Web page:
Barbara: And their objective and their mission is to teach business and leadership. And so, you know, they walk the talk themselves and so you know if it you know if they do have to go online, they will do whatever they can't make it as and sometimes the students take it on their own initiatives in terms of clubs to make it the best experience possible. So, like I said, even if you're going to be taken. I just saw story the other day about Stanford, you know, perhaps going remote for the first semester. It's still Stanford, you know, even if you you're not going to have that complete experience, you're going to still be in a classroom virtually with a Stanford professor and with other people who have been vetted and we're real, you know, high achievers and really interesting people to have in the classroom. I think it becomes a choice of - are you okay with that, are you willing to make that accommodation to have that experience, or do you want to take the risk and say, you know what I really want the on campus, the whole thing. And you know what, I think I'll wait for another year and different and I'll promise if you wait another year, as we've learned this year. You just never know what's on the, you know, around the corner. Nobody would have predicted that this would have been happening in March and you know all the classrooms will be closing and moving online and all of that. So, you just don't know. And so, I always say it goes back to personal preference and personal needs. You know what, what's your objective. What are you trying to get out of it. And what's your tolerance for, you know, having a good enough experience, you know, versus the perfect experience. And again, there's some trade-offs, too, because I have heard and learned that classes are online. But on the flip side, you know, school Deans have been able to get some pretty interesting guest speakers who normally wouldn't try all the way out to Ithaca, New York or Hanover, New Hampshire, for example. Because it's easy to log on online. So, in some ways experience can be actually enhanced as a result of that, so right.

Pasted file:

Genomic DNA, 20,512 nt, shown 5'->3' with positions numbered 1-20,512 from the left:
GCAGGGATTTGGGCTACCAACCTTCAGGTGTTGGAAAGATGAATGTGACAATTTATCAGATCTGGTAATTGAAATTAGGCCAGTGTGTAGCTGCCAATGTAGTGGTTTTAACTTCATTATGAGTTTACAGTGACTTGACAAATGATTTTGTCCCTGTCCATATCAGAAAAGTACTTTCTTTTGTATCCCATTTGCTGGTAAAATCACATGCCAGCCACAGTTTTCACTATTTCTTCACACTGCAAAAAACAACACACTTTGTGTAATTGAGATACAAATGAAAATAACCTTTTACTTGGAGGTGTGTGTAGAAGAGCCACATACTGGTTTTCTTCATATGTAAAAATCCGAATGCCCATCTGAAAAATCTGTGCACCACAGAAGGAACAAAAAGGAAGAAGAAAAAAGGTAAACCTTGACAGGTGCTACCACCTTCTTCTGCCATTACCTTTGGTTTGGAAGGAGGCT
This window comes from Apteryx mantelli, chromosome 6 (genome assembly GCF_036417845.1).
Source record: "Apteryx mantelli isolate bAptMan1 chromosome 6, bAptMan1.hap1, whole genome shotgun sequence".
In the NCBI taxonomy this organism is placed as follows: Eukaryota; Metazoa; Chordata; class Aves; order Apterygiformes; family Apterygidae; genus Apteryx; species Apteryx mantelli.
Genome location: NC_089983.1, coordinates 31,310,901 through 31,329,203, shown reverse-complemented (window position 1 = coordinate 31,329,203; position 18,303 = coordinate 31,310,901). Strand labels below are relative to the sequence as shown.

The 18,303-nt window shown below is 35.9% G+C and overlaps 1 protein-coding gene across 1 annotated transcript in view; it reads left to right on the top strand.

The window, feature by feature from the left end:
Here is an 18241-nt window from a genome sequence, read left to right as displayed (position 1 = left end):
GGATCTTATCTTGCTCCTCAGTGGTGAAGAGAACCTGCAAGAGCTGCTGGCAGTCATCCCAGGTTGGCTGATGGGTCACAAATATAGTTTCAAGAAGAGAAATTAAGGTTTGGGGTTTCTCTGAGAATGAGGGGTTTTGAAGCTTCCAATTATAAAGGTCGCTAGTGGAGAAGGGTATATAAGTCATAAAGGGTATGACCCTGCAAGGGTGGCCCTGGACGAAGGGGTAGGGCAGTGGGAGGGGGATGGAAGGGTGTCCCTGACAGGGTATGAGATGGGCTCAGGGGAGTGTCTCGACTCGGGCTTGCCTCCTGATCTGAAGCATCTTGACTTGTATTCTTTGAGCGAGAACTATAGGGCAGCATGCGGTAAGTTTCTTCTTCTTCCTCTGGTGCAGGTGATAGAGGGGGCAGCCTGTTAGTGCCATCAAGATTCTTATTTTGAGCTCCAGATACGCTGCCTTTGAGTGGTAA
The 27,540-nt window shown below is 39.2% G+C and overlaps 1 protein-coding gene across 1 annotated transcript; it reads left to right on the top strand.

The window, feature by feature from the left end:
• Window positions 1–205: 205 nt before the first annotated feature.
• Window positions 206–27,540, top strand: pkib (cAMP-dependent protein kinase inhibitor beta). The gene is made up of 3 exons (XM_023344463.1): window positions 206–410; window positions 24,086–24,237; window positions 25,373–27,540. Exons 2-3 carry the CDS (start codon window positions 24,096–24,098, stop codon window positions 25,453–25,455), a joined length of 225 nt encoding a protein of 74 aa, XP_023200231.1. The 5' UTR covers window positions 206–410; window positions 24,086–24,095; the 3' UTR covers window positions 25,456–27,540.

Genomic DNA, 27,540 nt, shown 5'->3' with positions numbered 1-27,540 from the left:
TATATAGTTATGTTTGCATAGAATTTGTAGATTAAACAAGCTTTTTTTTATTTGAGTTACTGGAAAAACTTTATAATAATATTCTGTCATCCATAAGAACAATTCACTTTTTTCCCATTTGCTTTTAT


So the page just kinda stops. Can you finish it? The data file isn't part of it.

So that's like a silver lining in the cloud.
Barbara: Right. Yes.
So, I just want to move on to talking about the process itself of applying to MBAs and when we talk about general MBA applications in your experience, are there any typical profiles that you see, making it to the M7 year after year from different regions of the world.